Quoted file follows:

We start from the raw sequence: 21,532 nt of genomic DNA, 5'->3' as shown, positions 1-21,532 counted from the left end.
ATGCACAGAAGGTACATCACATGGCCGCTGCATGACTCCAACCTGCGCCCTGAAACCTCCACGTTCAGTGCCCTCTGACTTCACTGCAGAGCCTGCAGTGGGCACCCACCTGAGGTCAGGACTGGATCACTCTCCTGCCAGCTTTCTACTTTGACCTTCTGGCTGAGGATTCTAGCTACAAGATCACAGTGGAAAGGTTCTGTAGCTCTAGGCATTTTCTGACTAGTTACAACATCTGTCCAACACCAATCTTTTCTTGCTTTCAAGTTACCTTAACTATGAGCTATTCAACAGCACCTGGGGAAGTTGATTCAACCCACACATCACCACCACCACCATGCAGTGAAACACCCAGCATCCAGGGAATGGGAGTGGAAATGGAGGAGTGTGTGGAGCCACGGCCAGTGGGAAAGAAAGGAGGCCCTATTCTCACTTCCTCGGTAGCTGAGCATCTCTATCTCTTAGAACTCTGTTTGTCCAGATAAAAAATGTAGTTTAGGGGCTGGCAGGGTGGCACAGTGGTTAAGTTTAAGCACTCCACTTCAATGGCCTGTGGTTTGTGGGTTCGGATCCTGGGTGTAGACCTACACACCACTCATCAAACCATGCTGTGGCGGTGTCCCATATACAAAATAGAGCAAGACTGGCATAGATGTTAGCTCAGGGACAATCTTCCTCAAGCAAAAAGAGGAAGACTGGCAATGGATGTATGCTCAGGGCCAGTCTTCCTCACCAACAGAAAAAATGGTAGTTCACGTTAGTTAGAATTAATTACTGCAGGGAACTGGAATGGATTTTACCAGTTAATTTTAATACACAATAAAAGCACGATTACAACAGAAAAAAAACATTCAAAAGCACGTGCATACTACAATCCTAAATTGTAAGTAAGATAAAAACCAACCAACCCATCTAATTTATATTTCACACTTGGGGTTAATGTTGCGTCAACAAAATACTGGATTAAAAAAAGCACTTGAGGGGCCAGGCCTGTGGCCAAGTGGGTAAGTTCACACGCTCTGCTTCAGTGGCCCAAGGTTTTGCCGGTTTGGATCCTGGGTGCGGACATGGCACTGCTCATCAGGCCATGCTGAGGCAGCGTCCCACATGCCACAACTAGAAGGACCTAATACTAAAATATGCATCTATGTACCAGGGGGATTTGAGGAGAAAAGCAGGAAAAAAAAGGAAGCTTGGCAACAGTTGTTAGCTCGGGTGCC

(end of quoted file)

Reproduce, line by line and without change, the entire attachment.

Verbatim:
We start from the raw sequence: 21,532 nt of genomic DNA, 5'->3' as shown, positions 1-21,532 counted from the left end.
ATGCACAGAAGGTACATCACATGGCCGCTGCATGACTCCAACCTGCGCCCTGAAACCTCCACGTTCAGTGCCCTCTGACTTCACTGCAGAGCCTGCAGTGGGCACCCACCTGAGGTCAGGACTGGATCACTCTCCTGCCAGCTTTCTACTTTGACCTTCTGGCTGAGGATTCTAGCTACAAGATCACAGTGGAAAGGTTCTGTAGCTCTAGGCATTTTCTGACTAGTTACAACATCTGTCCAACACCAATCTTTTCTTGCTTTCAAGTTACCTTAACTATGAGCTATTCAACAGCACCTGGGGAAGTTGATTCAACCCACACATCACCACCACCACCATGCAGTGAAACACCCAGCATCCAGGGAATGGGAGTGGAAATGGAGGAGTGTGTGGAGCCACGGCCAGTGGGAAAGAAAGGAGGCCCTATTCTCACTTCCTCGGTAGCTGAGCATCTCTATCTCTTAGAACTCTGTTTGTCCAGATAAAAAATGTAGTTTAGGGGCTGGCAGGGTGGCACAGTGGTTAAGTTTAAGCACTCCACTTCAATGGCCTGTGGTTTGTGGGTTCGGATCCTGGGTGTAGACCTACACACCACTCATCAAACCATGCTGTGGCGGTGTCCCATATACAAAATAGAGCAAGACTGGCATAGATGTTAGCTCAGGGACAATCTTCCTCAAGCAAAAAGAGGAAGACTGGCAATGGATGTATGCTCAGGGCCAGTCTTCCTCACCAACAGAAAAAATGGTAGTTCACGTTAGTTAGAATTAATTACTGCAGGGAACTGGAATGGATTTTACCAGTTAATTTTAATACACAATAAAAGCACGATTACAACAGAAAAAAAACATTCAAAAGCACGTGCATACTACAATCCTAAATTGTAAGTAAGATAAAAACCAACCAACCCATCTAATTTATATTTCACACTTGGGGTTAATGTTGCGTCAACAAAATACTGGATTAAAAAAAGCACTTGAGGGGCCAGGCCTGTGGCCAAGTGGGTAAGTTCACACGCTCTGCTTCAGTGGCCCAAGGTTTTGCCGGTTTGGATCCTGGGTGCGGACATGGCACTGCTCATCAGGCCATGCTGAGGCAGCGTCCCACATGCCACAACTAGAAGGACCTAATACTAAAATATGCATCTATGTACCAGGGGGATTTGAGGAGAAAAGCAGGAAAAAAAAGGAAGCTTGGCAACAGTTGTTAGCTCGGGTGCC